Local experts praise new diet method
By Deborah Jeanne Sergeant
If you’ve spent any time on social media lately, you’ve likely heard of Trim Healthy Mama (www.trimhealthymama.com) from the book “Trim Healthy Mama Plan” by Pearl Barrett and Serene Allison. Also known as THM, it’s an eating plan that offers both pros and cons, according to area health experts.
Not just for mamas, the eating plan basically involves nixing white flour, white sugar, unhealthful fats and artificial sweeteners; never eating carbohydrates and fat sources in the same meal; and eating every three hours. Those following the plan also choose as most of their carbohydrate intake fruit, vegetables or, occasionally, low glycemic index bread, such as sourdough bread.
Erin Burch, registered dietitian in practice in Buffalo as Erin Burch Nutrition, PLLC, said that the emphasis on fruits and vegetables makes THM overall pretty healthful.
“The plan is geared directly toward regulating blood sugar, which prevents fat storage and reduces inflammation, and can help with weight loss,” she said. “The plan encourages protein at each meal, which is a recommendation I make with almost all of my clients. Protein helps with blood sugar control, metabolism boosting and satiety.”
She also likes its emphasis on moderation and mindful eating; however, labeling food as “good” or “bad” can lead to poor eating habits. Any food eaten in moderation can be part of an overall healthful diet, she said.
Physician Priyanka Patnaik provides outpatient primary care service at Conventus Family Medicine. She’s also a clinical assistant professor at UB Family Medicine at Jefferson. She doesn’t recommend diets, as short-term and yo-yo dieting can lead to weight gain, as individuals return to the old habits that caused weight gain.
“Some have succeeded with this as it curbs extra calories,” Patnaik said. “It is a low-carbohydrate diet and increases vegetables. It cuts down on the number of calories.”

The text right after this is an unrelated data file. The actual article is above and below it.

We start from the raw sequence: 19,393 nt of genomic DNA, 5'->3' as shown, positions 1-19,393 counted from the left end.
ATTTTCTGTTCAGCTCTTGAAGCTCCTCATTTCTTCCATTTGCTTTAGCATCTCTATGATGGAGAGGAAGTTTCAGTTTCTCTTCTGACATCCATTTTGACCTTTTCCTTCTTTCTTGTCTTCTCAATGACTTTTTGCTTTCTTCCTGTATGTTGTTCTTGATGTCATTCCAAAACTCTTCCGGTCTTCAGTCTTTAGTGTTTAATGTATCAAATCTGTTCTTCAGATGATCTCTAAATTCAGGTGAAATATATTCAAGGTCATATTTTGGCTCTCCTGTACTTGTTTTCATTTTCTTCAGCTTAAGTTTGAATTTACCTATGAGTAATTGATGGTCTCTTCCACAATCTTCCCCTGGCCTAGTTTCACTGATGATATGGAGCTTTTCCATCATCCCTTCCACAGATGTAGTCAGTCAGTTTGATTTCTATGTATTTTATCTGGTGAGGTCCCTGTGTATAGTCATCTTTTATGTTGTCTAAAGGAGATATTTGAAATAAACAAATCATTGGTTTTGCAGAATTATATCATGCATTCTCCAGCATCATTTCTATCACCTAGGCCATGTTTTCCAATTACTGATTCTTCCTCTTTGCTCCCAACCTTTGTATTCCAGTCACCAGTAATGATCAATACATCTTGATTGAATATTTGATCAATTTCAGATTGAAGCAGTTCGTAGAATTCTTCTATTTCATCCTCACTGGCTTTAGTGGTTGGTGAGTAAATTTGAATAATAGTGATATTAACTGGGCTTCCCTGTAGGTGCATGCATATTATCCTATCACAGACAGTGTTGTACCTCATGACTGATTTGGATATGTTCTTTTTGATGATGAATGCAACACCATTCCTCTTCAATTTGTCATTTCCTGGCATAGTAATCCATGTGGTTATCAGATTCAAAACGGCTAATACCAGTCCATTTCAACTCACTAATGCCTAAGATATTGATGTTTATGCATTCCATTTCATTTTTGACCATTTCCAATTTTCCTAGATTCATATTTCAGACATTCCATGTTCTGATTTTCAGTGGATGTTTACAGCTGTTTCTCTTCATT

But she added that the rigidity of the plan, such as not consuming fats and carbohydrates in the same meal, may be difficult to follow.
“By not eating it together, it’s a less balanced diet,” Patnaik said. “The only reason it’s working for weight loss is you are getting energy through the fat. The protein and fat in the diet give satiety so people feel less hungry.”
Patnaik also doesn’t think people can continue eating THM for a long time. Instead, she recommends cutting out sweetened beverages and juice, controlling portion sizes and making better food choices.
“Be consistent in lifestyle changes,” she said. “Make changes that will work for you. Not everyone likes salad. Some might like soup and cooked vegetables. As long as there’s a calorie deficit, they will lose weight. At the end of the day, it’s how much you burn.”
D.J. Mazzoni, nutritionist at UBMD Orthopaedics & Sports Medicine in Cheektowaga, said he has never heard of avoiding carbs and fat at the same meal as a means of weight loss.
“Eating them together helps slow down the digestion process as you feel full longer,” Mazzoni said. “I don’t see the science in separating fat and carbs.”
Many THM recipes listed online are dessert recipes, or ones geared to replace now-forbidden foods. Since they’re trying to improve dishes that include things like white flour, they often call for more obscure and expensive ingredients.
“It can be difficult if people can’t find those ingredients,” Mazzoni said. “The diet deals with a lot of food preparation. We’re used to spending less time on preparing food.”
Mazzoni does like the aspect of THM that requires eating every three hours, since that helps keep prevent becoming so hungry that the person makes poor food choices or overeats later.
The healthful aspects of THM sound familiar to Allyson Odachowski, registered dietitian with Custom Dietetics in Buffalo.
“It’s a healthy eating message packaged in a different way,” she said. “A lot of other diets recommend the same things. Those are the positives. I don’t think those points are unique to this plan.”
Odachowski doesn’t like that THM limits grains, as many of these with high fiber are healthful and contain B vitamins, for example.
“Anytime you limit your foods, you limit your nutrient profile,” Odachowski said. “All food has some benefit, but you should only cut something out if you have to, like with allergies.
“Eating should be enjoyable and fun. You should go to the party and have something to eat.”
She explained that diet plans tend to provide a template and followers are either good and “on plan” or bad and “off plan” instead of learning and adopting lifestyle habits of eating and exercise that support good health.